Tuesday, January 10, 2017

Mourning 'Moderate' Theocratic Tyrants

"The political gravitas that Rajsanjani had went beyond political factions. He was one of the pillars, one of the power brokers that everyone knew that as long as he's there, somehow there will be a balance preserving the system."
Adnan Tabatabai, Iran analyst, CEO, Center for Applied Research in Partnership with the Orient, Germany

"I do think having one of the major revolutionary political heavyweights passing will have ramifications in a major level in terms of how domestic policy is shaped."
"Without him being in the picture, it means that the other political heavyweights in the system now have more force to push for their ideas."
"He has been, for people inside of Iran, the face of the evolution of the revolutionary figures. He himself evolved over the years while maintaining a very influential role in the political system, in ways perhaps other couldn't have survived doing."
Ellie Geranmayeh, policy fellow, European Council on Foreign Relations

Because Khamenei has outlived Rafsanjani, the Assembly of Experts will lose a powerful voice that could have helped nudge the selection of the next supreme leader in a more moderate direction."
Former Iranian president Akbar Hashemi Rafsanjani attends Iran's Assembly of Experts biannual meeting in Tehran, Iran on 8 March, 2011 (Reuters)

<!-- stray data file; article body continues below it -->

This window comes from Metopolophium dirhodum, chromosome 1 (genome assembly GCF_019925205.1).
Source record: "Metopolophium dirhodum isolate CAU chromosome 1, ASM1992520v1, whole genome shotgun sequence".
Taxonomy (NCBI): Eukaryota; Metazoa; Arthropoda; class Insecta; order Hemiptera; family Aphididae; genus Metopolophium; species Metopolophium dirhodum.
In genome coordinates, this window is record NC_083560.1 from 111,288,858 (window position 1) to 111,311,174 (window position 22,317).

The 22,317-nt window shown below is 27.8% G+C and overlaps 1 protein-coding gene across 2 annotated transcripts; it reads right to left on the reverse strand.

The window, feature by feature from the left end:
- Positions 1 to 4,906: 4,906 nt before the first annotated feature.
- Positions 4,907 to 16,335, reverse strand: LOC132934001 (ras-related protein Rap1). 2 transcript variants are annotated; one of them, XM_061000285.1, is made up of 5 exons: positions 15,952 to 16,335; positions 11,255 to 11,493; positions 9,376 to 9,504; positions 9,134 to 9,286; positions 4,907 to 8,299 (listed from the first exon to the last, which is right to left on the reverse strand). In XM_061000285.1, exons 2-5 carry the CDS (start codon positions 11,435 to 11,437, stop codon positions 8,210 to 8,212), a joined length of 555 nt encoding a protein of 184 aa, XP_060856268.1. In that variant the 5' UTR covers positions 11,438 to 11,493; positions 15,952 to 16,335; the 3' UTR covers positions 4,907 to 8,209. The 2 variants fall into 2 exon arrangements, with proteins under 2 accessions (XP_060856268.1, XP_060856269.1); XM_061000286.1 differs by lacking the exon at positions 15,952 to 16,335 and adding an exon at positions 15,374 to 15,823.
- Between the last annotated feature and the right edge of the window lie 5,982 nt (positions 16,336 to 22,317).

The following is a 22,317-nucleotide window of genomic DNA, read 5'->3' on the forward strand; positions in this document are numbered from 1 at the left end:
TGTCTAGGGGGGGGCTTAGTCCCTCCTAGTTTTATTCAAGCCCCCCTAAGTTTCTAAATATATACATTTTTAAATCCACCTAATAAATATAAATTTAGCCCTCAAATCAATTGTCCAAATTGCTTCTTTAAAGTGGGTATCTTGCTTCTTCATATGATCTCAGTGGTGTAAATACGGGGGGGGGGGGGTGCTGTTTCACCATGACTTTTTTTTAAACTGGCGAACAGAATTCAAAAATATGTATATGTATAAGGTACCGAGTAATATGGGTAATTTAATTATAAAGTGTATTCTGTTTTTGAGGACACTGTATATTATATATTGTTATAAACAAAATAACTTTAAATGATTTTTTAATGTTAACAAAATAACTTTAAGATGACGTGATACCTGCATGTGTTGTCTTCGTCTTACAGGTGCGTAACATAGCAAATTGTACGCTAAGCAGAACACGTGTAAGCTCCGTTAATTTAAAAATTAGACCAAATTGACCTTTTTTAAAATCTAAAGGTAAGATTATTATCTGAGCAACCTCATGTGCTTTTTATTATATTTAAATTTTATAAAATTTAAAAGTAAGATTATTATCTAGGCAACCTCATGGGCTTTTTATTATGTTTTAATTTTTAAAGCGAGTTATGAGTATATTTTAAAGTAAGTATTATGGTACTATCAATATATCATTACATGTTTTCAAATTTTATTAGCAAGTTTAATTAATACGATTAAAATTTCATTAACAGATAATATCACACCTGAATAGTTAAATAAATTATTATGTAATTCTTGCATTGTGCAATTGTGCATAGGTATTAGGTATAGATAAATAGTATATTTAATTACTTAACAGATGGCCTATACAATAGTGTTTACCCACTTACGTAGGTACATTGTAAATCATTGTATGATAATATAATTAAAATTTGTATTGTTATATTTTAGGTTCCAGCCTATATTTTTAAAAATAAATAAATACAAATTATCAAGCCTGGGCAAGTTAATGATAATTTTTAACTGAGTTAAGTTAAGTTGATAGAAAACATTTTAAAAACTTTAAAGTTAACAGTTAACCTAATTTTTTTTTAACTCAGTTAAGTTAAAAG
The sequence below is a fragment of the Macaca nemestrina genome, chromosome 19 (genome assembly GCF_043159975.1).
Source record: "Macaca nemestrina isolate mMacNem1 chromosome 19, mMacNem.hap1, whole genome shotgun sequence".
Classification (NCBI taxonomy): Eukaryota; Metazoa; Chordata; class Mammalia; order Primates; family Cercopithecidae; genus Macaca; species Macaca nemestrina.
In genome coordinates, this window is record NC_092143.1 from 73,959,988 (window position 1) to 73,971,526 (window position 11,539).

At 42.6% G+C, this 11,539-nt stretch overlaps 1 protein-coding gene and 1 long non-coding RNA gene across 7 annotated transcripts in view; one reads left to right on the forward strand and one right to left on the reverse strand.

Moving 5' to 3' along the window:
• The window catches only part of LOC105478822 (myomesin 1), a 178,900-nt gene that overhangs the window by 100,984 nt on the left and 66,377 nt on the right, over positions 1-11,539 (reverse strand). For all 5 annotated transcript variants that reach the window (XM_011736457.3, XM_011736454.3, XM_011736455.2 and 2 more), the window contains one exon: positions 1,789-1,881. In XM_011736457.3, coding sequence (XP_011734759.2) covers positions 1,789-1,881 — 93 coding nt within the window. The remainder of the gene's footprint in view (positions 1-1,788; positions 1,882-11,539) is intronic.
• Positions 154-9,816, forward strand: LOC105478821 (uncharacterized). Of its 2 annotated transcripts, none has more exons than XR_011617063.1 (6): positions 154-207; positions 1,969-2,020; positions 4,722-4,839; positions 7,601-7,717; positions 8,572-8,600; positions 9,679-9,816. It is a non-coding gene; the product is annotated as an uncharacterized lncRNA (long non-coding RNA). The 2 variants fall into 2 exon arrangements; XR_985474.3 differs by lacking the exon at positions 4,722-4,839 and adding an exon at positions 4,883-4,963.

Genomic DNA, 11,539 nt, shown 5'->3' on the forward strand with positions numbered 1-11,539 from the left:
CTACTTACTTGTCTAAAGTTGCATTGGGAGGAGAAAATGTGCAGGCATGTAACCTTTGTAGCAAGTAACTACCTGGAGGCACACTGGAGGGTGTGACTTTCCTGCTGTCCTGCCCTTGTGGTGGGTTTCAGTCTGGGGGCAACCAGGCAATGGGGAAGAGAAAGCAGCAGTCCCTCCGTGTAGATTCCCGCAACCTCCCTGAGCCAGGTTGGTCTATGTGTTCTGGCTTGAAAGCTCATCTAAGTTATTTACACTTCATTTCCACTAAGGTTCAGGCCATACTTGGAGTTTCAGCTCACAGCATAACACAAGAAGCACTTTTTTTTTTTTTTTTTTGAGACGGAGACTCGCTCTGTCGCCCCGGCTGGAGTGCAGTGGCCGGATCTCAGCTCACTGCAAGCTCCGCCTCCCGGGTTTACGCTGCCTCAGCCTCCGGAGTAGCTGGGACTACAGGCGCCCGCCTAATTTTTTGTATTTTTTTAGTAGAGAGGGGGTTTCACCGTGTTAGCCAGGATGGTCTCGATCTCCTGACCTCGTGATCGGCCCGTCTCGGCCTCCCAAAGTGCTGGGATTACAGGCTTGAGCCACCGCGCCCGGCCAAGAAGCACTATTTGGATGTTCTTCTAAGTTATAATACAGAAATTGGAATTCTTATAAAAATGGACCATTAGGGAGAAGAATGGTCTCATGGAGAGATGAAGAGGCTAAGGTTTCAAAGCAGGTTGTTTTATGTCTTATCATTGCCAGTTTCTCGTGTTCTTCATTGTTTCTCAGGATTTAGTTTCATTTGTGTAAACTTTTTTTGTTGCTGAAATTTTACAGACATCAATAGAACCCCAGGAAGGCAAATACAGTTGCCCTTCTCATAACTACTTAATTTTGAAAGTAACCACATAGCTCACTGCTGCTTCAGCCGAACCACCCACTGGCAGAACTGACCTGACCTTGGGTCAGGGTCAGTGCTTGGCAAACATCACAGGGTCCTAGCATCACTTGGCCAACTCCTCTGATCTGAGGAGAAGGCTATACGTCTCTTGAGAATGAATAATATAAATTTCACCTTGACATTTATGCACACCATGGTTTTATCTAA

"It is not important whether Rafsanjani dies or lives many more years, for he was a cornerstone of a hostile, sectarian regime that has oppressed its own people and ravaged the global Islamic community. The important thing is that his death marks its [the regime's] downfall."
Hussein al-Muaeyed, former Iraqi Shia [converted to Sunni] cleric
All things being equal, 'moderate' is a relative term, useful in the way that choosing to bypass reality can be; obfuscating and downright false. Western media like CNN and BBC gravely intone sorrow in solidarity with the Iranian people mourning the death of one of the leading figures of the Iranian Revolution that changed Iran from a moderate, secular, forward-looking state to a belligerent Shiite theocracy presenting as a threat to its majority-Sunni neighbours resulting from the Republic's aspirations to become the commanding power in the Middle East.

This regime empowers its proxy terrorist groups to threaten and violate critics of the Republic and above all, to target the State of Israel.

In its determination to harvest a swathe of Shiite power, undercutting the reigning Middle East authority of Saudi Arabia, custodian of the Islamic world's two most sacred sites, Mecca and Medina, Iran dispatched its imperial Revolutionary Guard to inspire and train Lebanese Shiites into a martyrdom cult now embodied in Hezbollah, prepared at any time to do Iran's bidding and now wholly engaged in helping Syria's murderous dictator in his morbid civil war enterprise.

The Houthi rebels in Yemen have the support of the Iranian Republic, further impoverishing a country whose people, like those in Afghanistan, surely deserve better. Iran's meddling in Afghanistan, supporting and supplying the Taliban, yet another instance where the Republic extends its long reach, as it does toward North Korea, another rogue nation whose enterprising endeavours in intercontinental ballistic missiles and nuclear weaponry echoes Iran's own aspirations,yet another instance of its malevolent reach.